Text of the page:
The long lifespan of the Ames and Snell dwarf mice, which have a primary defect of impaired growth hormone production, strongly suggest that growth hormone (GH) regulates longevity. Growth hormone Receptor KnockOut (GhRKO) mice, which are unable to sense growth hormone, likewise have extended lifespan. It was discovered in 2005 that Ames dwarf mice have decreased PI3K/Akt/mTOR signaling (Sharp and Bartke 2005), but it has not generally been appreciated that decreased mTOR signaling may be a major mechanism by which decreased levels of GH signaling extend lifespan. As shown in Figure 2, the effect of GH on PI3K/Akt/mTOR signaling is likely mediated in large part by decreased levels of IGF-1.

GH may also promote PI3K/Akt/mTOR signaling through IGF-1 independent pathways. For example, GH has profound effects on methionine metabolism (Brown-Borg and Rakoczy 2013), and amino acids regulate mTORC1 via the Rag family of GTPases (Bar-Peled and Sabatini 2014). GH directly modulates glucose uptake by skeletal muscle (Yakar et al. 2004), and glucose regulates mTORC1 signaling directly via the Rag family of GTPases (Efeyan et al. 2013). Another major effect of GH on physiology is altered lipid metabolism, with Ames dwarf mice showing significantly reduced levels of plasma free fatty acids and tissue triglyceride levels and decreased body fat in adults (Wang et al. 2006; Heiman et al. 2003). Reduced lipid levels could promote insulin sensitivity and thus impact PI3K/Akt/mTOR signaling.

Adiponectin is a protein hormone secreted from white adipose tissue that is heavily implicated in the extension of lifespan, being increased in mice on a CR diet as well as GHRKO and Ames dwarf mice (Wang et al. 2006). It was first discovered as a hormone that is decreased in the serum of humans with type 2 diabetes, and that was increased upon weight loss (Hotta et al. 2000). Adiponectin exerts antidiabetic effects in part by increasing hepatic insulin sensitivity and decreasing skeletal muscle insulin resistance (Yamauchi et al. 2001; Berg et al. 2001). Adiponectin action is meditated by the adiponectin receptors AdipoR1, which activates AMPK, and AdipoR2, which activates the PPARα signaling pathway. The increase in skeletal muscle insulin sensitivity is mediated by the activation of AMPK, which leads to the inhibition of mTORC1 (Figure 2), decreasing the activation of its substrate S6K1 and reducing the inhibitory serine phosphorylation of IRS1 (Wang et al. 2007). There is significant interest in adiponectin as a potential mediator of the beneficial effects of a CR diet, but ongoing studies have not conclusively linked adiponectin levels to longevity in humans (Stenholm et al. 2011).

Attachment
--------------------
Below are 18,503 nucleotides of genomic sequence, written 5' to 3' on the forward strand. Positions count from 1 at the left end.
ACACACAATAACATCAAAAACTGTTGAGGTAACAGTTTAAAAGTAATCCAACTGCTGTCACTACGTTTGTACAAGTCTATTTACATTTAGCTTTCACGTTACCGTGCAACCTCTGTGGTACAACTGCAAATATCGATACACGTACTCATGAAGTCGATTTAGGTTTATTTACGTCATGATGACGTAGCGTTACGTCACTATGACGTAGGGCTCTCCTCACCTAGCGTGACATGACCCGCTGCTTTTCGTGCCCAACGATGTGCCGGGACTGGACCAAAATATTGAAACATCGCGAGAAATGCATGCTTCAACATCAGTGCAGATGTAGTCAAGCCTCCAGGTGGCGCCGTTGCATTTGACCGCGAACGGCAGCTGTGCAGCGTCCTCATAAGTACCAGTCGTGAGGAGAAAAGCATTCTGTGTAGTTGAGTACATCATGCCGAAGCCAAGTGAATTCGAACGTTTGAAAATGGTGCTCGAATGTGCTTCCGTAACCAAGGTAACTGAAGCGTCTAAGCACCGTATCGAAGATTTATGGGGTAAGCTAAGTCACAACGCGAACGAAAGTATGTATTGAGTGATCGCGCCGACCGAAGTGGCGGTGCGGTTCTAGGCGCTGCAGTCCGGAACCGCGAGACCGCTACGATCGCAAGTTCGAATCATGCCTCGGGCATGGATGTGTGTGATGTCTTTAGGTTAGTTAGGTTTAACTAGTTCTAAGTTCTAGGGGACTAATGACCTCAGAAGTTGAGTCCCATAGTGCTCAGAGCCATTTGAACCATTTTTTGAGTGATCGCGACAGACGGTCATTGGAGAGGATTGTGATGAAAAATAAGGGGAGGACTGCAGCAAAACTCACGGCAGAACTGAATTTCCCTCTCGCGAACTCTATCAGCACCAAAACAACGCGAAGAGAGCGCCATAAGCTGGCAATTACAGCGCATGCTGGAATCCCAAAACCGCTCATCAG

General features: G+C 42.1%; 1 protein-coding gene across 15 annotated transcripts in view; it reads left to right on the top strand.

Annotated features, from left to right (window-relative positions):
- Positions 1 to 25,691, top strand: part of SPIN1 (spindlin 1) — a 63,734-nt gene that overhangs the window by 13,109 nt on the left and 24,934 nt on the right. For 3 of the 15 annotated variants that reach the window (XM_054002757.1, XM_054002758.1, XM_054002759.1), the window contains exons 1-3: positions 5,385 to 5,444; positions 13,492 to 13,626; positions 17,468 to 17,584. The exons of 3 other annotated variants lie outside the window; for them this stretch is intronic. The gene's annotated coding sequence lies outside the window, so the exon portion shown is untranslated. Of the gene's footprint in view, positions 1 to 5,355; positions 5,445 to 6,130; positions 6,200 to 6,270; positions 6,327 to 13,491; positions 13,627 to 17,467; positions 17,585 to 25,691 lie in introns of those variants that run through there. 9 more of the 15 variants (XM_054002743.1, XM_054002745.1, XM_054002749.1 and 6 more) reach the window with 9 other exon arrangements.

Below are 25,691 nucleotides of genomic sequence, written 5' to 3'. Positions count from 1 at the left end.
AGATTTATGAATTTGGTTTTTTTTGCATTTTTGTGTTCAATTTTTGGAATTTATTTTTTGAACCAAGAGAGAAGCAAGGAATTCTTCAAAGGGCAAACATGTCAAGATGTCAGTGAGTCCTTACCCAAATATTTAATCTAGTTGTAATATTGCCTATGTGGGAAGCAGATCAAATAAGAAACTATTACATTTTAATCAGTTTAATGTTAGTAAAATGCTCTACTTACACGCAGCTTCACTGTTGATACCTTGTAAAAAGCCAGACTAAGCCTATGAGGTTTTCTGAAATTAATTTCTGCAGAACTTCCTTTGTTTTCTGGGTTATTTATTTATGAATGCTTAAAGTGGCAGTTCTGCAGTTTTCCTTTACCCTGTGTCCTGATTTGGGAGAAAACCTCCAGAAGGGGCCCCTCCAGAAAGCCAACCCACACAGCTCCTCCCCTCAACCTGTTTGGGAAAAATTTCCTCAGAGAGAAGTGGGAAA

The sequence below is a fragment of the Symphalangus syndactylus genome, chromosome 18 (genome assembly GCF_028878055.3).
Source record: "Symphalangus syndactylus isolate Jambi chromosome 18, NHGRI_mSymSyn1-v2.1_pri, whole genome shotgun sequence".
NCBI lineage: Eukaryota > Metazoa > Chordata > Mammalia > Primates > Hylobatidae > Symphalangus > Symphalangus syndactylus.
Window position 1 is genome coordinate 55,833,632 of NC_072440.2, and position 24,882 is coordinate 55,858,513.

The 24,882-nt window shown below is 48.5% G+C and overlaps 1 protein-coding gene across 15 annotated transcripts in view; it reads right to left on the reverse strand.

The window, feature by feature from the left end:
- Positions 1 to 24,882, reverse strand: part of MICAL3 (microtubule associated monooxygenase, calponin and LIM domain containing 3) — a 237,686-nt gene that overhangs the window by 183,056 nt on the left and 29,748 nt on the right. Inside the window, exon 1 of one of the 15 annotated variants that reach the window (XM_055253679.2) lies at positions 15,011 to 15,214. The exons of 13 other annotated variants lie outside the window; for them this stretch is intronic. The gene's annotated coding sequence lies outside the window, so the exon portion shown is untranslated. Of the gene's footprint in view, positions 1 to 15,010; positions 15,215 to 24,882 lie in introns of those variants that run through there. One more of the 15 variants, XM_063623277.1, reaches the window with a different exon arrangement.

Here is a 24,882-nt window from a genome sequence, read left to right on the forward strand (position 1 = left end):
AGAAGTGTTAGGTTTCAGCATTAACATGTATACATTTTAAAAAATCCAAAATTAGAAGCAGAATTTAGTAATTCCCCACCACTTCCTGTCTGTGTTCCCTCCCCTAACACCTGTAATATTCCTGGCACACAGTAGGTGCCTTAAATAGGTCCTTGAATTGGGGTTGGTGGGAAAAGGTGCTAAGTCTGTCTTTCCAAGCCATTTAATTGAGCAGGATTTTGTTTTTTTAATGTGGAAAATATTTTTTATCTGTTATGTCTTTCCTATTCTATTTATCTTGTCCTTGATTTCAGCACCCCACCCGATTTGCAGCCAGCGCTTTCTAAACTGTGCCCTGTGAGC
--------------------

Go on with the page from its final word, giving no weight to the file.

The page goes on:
Overexpression of adiponectin in mice leads to a significant increase in lifespan on both normal and high-fat diets (Otabe et al. 2007). Many of the metabolic effects of adiponectin overexpression are similar to those of Ames dwarf mice and GhRKO mice (Brown-Borg and Bartke 2012). Fascinatingly, decreasing the elevated adiponectin levels of GhRKO mice by surgical removal of the visceral fat depots leads to normalization of metabolic phenotypes associated with longevity, including insulin sensitivity, body temperature, and respiratory quotient (Masternak et al. 2012). It remains to be seen if this surgical intervention also normalizes the lifespan of GhRKO mice; however, it is apparent from genetic experiments that loss of GhR specifically in adipose tissue is not sufficient to increase adiponectin or increase insulin sensitivity (List et al. 2013). Investigation of PI3K/Akt/mTOR signaling in these mouse models of normalized adiponectin expression may provide insight into the possible effects of these interventions on longevity.